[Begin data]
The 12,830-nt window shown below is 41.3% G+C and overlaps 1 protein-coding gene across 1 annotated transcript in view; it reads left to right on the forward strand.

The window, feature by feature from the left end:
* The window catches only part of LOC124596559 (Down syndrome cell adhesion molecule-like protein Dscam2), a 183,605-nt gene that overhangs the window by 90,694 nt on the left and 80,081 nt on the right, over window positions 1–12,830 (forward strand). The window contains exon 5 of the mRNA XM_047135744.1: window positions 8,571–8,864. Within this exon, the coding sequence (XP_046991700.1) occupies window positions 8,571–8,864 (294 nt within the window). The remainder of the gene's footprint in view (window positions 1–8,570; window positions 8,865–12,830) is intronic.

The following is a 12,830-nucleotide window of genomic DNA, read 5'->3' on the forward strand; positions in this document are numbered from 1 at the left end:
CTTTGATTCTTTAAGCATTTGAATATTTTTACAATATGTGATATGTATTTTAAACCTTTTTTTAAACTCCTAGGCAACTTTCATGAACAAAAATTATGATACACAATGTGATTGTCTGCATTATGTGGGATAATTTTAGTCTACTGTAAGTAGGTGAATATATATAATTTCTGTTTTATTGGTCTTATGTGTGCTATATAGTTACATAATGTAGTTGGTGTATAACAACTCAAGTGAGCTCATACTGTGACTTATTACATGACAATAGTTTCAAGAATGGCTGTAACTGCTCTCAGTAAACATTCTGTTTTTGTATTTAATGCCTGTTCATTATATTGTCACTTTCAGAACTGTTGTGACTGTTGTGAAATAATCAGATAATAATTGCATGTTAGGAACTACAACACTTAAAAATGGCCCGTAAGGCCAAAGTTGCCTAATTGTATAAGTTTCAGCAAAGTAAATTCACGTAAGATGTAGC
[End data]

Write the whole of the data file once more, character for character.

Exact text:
The 12,830-nt window shown below is 41.3% G+C and overlaps 1 protein-coding gene across 1 annotated transcript in view; it reads left to right on the forward strand.

The window, feature by feature from the left end:
* The window catches only part of LOC124596559 (Down syndrome cell adhesion molecule-like protein Dscam2), a 183,605-nt gene that overhangs the window by 90,694 nt on the left and 80,081 nt on the right, over window positions 1–12,830 (forward strand). The window contains exon 5 of the mRNA XM_047135744.1: window positions 8,571–8,864. Within this exon, the coding sequence (XP_046991700.1) occupies window positions 8,571–8,864 (294 nt within the window). The remainder of the gene's footprint in view (window positions 1–8,570; window positions 8,865–12,830) is intronic.

The following is a 12,830-nucleotide window of genomic DNA, read 5'->3' on the forward strand; positions in this document are numbered from 1 at the left end:
CTTTGATTCTTTAAGCATTTGAATATTTTTACAATATGTGATATGTATTTTAAACCTTTTTTTAAACTCCTAGGCAACTTTCATGAACAAAAATTATGATACACAATGTGATTGTCTGCATTATGTGGGATAATTTTAGTCTACTGTAAGTAGGTGAATATATATAATTTCTGTTTTATTGGTCTTATGTGTGCTATATAGTTACATAATGTAGTTGGTGTATAACAACTCAAGTGAGCTCATACTGTGACTTATTACATGACAATAGTTTCAAGAATGGCTGTAACTGCTCTCAGTAAACATTCTGTTTTTGTATTTAATGCCTGTTCATTATATTGTCACTTTCAGAACTGTTGTGACTGTTGTGAAATAATCAGATAATAATTGCATGTTAGGAACTACAACACTTAAAAATGGCCCGTAAGGCCAAAGTTGCCTAATTGTATAAGTTTCAGCAAAGTAAATTCACGTAAGATGTAGC